Wednesday, September 23

Living in accord with nature

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CM says preserving, conserving state’s rich flora and fauna vital for social harmony, stability

Abang Johari (fifth left) receives a memento from Hetzel, witnessed by Morshidi (left), (from sixth left) Juma’ani, Masing, Abdul Karim, Zuraini and Manyin. – Photo by Chimon Upon

KUCHING: Chief Minister Datuk Amar Abang Johari Tun Openg believes that the condition that can lead to peace and harmony in society may not necessarily be confined to the relation between Sarawak and its neighbours.

Learning from countries like New Zealand, Abang Johari said Sarawak considers the symbiotic existence between the environment and humans as key to bringing about social harmony and stability.

In noting that Sarawak is a land rich in flora and fauna, he said Sarawakians are proud of their rich and diverse environment which they want to preserve and conserve at all cost, for the simple reason that environmental degradation is also capable of creating economic and social uncertainties.

“Unrestrained logging and the resulting destruction of forest and wildlife habitat will but result in the depletion of our natural resources, thus rendering the concept of sustainable development unworkable.

“Without the guarantee of future resources by way of the sustainable development of our resources, the prospect of a bright economic future would seem dim,” he said in his speech during a state dinner held in conjunction with the International Summit of Peace at Borneo Convention Centre Kuching (BCCK) here last night.

Abang Johari said it was for this reason that the state government had instituted the policy that there would be no more timber concessions on state land.

“Short term timber extraction licences are only given for clearing of merchantable timber in areas approved for development purposes. The government has also stopped the issuance of permit for the purpose of setting up large-scale oil palm plantation on government land except for those on Native Customary Rights lands. These steps that we take are for the obvious reason that we want to stop the destruction of our natural forest and instead conserve them.”

During his speech, Abang Johari reaffirmed the state’s commitment to preserve more of its forest as Totally Protected Areas (TPA).

Abang Johari (fourth right) greets a International Summit of Peace participant during his arrival at BCCK last night. He is accompanied by Abdul Karim (second left), Masing (third left) and Hetzel. — Photo by Chimon Upon

As testimony of the state’s commitment, he said as of last year, about 860,000 hectares (ha) of the state’s forest have been gazetted as TPA that comprises national parks, nature reserves and wildlife sanctuaries.

“The government has earmarked 31 more Totally Protected Areas covering about 452,000 hectares and by 2020, the state would have at least 1.3 million hectares of Totally Protected Areas out of the total land size of 12.445 million hectares, which is about 10 per cent.”

He believed that the state’s rich bio-diversity is a treasure trove of materials that can be unlocked through research and development (R&D).

“Fully realising the potentials of our bio-diversity, soon after I came to office as Chief Minister, I have put in place a policy that will enable researches to be conducted on our plants and animals with a view to give much greater value to our bio-diverse nature rather than simply extracting the raw materials for export like we used to do.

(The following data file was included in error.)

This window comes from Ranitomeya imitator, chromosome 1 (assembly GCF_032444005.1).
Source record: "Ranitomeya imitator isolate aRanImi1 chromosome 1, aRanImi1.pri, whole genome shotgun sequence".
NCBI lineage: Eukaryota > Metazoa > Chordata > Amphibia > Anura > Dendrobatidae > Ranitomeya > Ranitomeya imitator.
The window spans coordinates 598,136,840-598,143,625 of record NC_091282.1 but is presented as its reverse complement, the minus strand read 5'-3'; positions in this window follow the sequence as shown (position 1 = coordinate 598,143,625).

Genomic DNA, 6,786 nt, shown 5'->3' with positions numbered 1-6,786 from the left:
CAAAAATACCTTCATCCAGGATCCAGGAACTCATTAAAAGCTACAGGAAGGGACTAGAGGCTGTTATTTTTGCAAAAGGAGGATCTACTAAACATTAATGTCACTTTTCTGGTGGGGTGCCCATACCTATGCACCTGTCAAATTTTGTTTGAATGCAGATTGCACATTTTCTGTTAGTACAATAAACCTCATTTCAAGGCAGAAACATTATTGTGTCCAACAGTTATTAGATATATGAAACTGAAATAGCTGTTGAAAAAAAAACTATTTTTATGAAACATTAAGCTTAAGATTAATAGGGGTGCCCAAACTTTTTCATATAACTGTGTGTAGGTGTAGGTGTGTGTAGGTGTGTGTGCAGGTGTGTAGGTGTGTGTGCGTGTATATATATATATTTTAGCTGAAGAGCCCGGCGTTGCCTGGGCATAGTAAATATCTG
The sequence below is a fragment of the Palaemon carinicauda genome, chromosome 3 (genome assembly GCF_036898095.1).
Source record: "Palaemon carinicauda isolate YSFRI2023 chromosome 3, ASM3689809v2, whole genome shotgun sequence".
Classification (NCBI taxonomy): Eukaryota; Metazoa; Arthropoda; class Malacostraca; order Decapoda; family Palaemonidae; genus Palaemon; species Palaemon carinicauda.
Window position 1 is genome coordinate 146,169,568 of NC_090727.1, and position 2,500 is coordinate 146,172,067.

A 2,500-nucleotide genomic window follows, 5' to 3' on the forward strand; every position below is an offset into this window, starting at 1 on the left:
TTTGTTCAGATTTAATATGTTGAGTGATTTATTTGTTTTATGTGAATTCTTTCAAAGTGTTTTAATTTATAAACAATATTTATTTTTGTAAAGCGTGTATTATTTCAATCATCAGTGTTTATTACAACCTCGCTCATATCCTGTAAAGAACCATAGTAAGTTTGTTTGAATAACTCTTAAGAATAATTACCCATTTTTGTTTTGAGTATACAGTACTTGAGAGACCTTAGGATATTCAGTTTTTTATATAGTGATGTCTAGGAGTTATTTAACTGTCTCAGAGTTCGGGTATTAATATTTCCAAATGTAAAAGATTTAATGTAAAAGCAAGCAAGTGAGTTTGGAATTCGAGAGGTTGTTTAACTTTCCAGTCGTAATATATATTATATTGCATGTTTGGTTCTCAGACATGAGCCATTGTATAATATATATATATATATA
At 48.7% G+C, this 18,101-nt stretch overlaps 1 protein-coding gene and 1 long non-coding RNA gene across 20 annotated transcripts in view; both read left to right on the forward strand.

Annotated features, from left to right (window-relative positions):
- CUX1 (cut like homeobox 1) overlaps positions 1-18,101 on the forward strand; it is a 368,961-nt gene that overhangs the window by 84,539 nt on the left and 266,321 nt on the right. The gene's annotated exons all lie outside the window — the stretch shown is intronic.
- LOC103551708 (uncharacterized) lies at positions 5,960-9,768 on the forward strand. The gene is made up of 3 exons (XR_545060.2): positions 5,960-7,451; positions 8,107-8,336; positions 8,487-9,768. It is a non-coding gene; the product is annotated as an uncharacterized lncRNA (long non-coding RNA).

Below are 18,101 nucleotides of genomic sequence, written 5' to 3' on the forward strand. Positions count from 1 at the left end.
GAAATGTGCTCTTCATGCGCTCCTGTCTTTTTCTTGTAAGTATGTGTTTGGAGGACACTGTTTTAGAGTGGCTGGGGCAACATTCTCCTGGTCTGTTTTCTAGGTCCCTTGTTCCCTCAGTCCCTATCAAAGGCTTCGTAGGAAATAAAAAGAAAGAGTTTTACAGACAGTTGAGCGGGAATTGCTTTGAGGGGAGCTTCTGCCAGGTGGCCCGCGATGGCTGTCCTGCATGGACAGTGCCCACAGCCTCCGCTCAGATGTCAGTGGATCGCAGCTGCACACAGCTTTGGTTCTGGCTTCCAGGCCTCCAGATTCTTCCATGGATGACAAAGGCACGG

“Research and development is the way to go in order to be assured of the sustainability of the state’s natural resources, and be assured of a better future for ourselves, the stability of our economy and eventually creating an inclusive environment conducive to the creation of a peaceful and socially united society.”

In a related development, against the backdrop of global uncertainties, Abang Johari believed peace is always possible when people make a conscious effort to work towards building a peaceful society.

“It is heartening to know that in 2016 JCI (Junior Chamber International) made that conscious effort to take part of the responsibility of creating a more peaceful world with the launch of the ‘Peace is Possible’ campaign.

“I have learned that this campaign ignited a movement of young people across the globe who are working diligently in their communities to build bridges that foster peace. It is the grassroots efforts in community after community, country after country that will build a more peaceful world for future generations.”

He acknowledged that it was the global reach of the ‘Peace is Possible’ campaign that had brought all the participants from over 100 countries to come to Kuching.

“Nothing more significant could have brought you to this Land of the Hornbills other than your personal and collective pursuit of peace in our societies. At this time in the world when we are witnessing the spread of radicalism, nationalism and extremism, this International Summit on Peace is a welcome relief.

“You have chosen to unite here in Kuching to find sustainable solutions to these global challenges by exchanging ideas, and sharing experiences. The Government of Sarawak joins you in this laudable effort to work, to consciously work towards building a peaceful world.”

Among those present were Abang Johari’s wife Datin Amar Dato Juma’ani Tuanku Bujang; Deputy Chief Minister Tan Sri Datuk Amar Dr James Jemut Masing; Tourism, Arts, Culture, Youth and Sports Minister Datuk Abdul Karim Rahman Hamzah and wife Datin Zuraini Abdul Jabbar; State Secretary Tan Sri Datuk Amar Mohamad Morshidi Abdul Ghani; Minister of Education, Science and Technological Research Dato Sri Michael Manyin Jawong and JCI World president Dawn Hetzel.